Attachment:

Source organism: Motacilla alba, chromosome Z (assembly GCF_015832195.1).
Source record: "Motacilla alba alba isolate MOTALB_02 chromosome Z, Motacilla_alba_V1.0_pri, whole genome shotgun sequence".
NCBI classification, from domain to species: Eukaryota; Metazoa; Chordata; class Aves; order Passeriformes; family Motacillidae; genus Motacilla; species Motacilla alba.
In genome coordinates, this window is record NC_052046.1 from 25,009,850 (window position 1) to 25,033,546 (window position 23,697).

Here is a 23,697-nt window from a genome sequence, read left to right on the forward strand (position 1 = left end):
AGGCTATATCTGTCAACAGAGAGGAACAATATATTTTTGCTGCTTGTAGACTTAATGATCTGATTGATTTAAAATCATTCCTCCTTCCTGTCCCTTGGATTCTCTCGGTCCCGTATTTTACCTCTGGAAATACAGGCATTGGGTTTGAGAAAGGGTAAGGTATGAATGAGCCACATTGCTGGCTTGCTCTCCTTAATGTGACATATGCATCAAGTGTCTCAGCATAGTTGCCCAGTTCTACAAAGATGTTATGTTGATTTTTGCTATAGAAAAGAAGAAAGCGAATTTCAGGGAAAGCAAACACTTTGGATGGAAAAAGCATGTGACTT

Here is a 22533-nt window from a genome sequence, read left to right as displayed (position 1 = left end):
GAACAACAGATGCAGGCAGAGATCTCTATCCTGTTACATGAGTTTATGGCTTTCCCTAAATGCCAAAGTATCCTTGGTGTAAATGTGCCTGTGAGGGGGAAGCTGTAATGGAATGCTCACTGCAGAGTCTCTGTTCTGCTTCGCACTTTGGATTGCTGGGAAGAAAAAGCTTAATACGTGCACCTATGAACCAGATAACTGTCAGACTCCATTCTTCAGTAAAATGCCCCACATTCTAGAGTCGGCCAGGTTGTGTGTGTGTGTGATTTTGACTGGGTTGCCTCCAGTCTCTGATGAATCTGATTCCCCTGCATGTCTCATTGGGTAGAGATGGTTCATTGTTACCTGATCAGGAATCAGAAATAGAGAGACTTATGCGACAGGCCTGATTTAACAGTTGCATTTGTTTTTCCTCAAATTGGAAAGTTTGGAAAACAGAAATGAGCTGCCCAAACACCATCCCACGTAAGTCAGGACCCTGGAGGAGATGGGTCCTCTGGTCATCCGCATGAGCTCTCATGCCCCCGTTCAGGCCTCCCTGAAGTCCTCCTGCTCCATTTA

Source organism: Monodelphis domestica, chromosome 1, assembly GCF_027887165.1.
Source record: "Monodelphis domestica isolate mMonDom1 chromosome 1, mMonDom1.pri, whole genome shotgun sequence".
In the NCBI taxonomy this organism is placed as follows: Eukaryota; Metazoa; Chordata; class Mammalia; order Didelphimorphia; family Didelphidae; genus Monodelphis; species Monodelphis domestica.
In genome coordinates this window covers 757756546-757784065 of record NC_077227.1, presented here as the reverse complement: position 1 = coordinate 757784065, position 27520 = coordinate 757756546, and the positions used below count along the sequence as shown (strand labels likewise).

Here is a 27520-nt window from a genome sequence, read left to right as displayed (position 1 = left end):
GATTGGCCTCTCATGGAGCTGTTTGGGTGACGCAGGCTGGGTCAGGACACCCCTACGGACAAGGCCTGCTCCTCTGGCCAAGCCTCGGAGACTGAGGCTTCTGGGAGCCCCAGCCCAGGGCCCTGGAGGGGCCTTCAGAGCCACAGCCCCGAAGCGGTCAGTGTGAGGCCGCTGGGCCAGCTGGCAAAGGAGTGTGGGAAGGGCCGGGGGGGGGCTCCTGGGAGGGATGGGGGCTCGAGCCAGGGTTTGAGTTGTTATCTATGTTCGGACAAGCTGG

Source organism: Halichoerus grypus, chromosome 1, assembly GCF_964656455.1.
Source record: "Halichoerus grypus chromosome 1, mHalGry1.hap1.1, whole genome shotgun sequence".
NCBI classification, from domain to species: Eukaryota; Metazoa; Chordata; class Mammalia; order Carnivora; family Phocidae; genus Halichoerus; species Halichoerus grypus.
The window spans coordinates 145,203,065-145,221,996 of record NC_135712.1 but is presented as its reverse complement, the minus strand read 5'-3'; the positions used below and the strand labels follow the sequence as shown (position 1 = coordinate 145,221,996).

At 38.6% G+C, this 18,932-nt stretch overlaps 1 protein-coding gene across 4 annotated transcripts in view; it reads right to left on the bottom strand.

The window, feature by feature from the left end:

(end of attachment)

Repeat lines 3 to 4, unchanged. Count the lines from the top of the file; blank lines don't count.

NCBI classification, from domain to species: Eukaryota; Metazoa; Chordata; class Aves; order Passeriformes; family Motacillidae; genus Motacilla; species Motacilla alba.
In genome coordinates, this window is record NC_052046.1 from 25,009,850 (window position 1) to 25,033,546 (window position 23,697).